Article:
New project: Grasping biomechanics in primates

Same lab, new project! I’m excited to announce that I started my next postdoc project on the grasping biomechanics in primates. I look forward to work with Dr. Emmanuelle Pouydebat – an internationally renowned expert on grasping, manipulation and tool use in primates and other animals.

A central question in evolutionary biology concerns the origin and evolution of grasping in primates. Is it derived from requirements associated primarily with feeding or primarily with locomotor behavior? We will investigate the ability to grasp in several primate species that differ in the degree of arboreality. To do so, we will take grasping force measurements and perform morphometric analyses. The functional morphological study will allow us to identify those features that can be related to behavioral performance.

In a previous study (Böhmer et al. 2019 Biol J Linn Soc) we quantitatively analyzed the myology of the forelimb in Carnivora in relation to their grasping ability, arboreality and locomotor specializations. Manual grasping ability plays an important role in the context of arboreal locomotion because a climbing animal has to make secure contact with the discontinuous substrate. Yet, the relationship is not obligatory, as exemplified by the coati (Nasua nasua) which is an agile climber but has poorly developed prehensility. In contrast to primates, arboreal carnivorans have gripping claws that interlock with surface irregularities. Thus, they rely less on prehensile hands/feet that grasp the substrate for arboreal locomotion.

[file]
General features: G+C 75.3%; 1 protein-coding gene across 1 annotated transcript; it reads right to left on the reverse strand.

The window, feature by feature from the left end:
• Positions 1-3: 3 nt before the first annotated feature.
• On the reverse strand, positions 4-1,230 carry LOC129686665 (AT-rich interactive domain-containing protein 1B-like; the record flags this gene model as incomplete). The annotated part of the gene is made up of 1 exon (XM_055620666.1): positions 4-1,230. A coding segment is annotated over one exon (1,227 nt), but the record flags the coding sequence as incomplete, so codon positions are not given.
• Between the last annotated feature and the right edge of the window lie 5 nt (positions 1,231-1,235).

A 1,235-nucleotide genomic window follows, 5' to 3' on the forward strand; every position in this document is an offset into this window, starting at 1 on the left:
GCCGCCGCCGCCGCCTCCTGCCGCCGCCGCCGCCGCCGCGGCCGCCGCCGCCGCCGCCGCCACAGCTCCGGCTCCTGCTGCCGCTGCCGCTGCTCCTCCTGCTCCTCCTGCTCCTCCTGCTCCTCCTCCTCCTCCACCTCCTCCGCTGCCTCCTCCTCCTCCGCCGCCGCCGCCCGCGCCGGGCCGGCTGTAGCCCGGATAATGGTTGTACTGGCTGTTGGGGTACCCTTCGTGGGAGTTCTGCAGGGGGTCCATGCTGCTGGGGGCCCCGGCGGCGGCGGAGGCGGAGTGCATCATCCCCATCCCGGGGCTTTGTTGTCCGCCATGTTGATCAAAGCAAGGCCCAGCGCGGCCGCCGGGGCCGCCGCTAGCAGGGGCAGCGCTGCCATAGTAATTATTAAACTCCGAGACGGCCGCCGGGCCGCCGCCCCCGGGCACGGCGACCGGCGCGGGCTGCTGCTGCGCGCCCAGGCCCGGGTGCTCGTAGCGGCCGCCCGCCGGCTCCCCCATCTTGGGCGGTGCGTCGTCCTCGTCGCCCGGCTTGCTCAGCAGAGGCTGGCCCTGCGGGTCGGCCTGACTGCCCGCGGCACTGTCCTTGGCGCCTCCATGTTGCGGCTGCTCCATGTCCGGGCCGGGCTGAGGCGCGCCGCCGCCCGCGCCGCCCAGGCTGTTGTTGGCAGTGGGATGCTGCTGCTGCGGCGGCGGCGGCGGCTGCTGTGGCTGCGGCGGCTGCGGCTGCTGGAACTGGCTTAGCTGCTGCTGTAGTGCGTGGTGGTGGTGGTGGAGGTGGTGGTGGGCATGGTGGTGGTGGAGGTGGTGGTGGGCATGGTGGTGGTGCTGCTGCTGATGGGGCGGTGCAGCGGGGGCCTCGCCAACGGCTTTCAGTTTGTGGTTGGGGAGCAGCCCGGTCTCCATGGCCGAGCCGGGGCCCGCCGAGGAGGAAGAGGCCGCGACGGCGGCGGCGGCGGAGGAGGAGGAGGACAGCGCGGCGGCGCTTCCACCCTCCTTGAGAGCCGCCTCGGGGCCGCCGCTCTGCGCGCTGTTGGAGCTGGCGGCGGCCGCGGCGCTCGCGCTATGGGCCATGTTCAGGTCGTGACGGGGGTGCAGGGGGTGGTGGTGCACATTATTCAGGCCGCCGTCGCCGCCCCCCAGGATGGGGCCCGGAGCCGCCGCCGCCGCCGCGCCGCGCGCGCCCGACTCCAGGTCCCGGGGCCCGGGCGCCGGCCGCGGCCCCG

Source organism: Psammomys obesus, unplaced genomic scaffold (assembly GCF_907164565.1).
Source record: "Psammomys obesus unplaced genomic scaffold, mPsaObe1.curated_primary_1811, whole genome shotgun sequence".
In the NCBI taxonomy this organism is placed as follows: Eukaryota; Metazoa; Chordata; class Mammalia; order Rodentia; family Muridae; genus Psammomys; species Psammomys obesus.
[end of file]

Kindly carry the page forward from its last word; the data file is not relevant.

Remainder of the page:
Ancestral character state reconstruction for arboreality and prehensility in Carnivora. From Böhmer et al. (2019) Biol J Linn Soc.

The work is a contribution to my project on the Form-function relationships in the limbs. The major goal of this project is to better understand the differences in the musculoskeletal adapatations of animals with different modes of life.


Böhmer C, Fabre AC, Taverne M*, Herbin M, Peigné S and Herrel A. (2019) Functional relationship between myology and ecology in carnivores: do forelimb muscles reflect adaptations to prehension? Biological Journal of the Linnean Society. DOI: 10.1093/biolinnean/blz036.

Pouydebat E, Gorce P, Coppens Y and Bels V (2009) Biomechanical study of grasping according to the volume of the object: Human versus non-human primates. Journal of Biomechanics 42: 266-272. DOI: 10.1016/j.jbiomech.2008.10.026.


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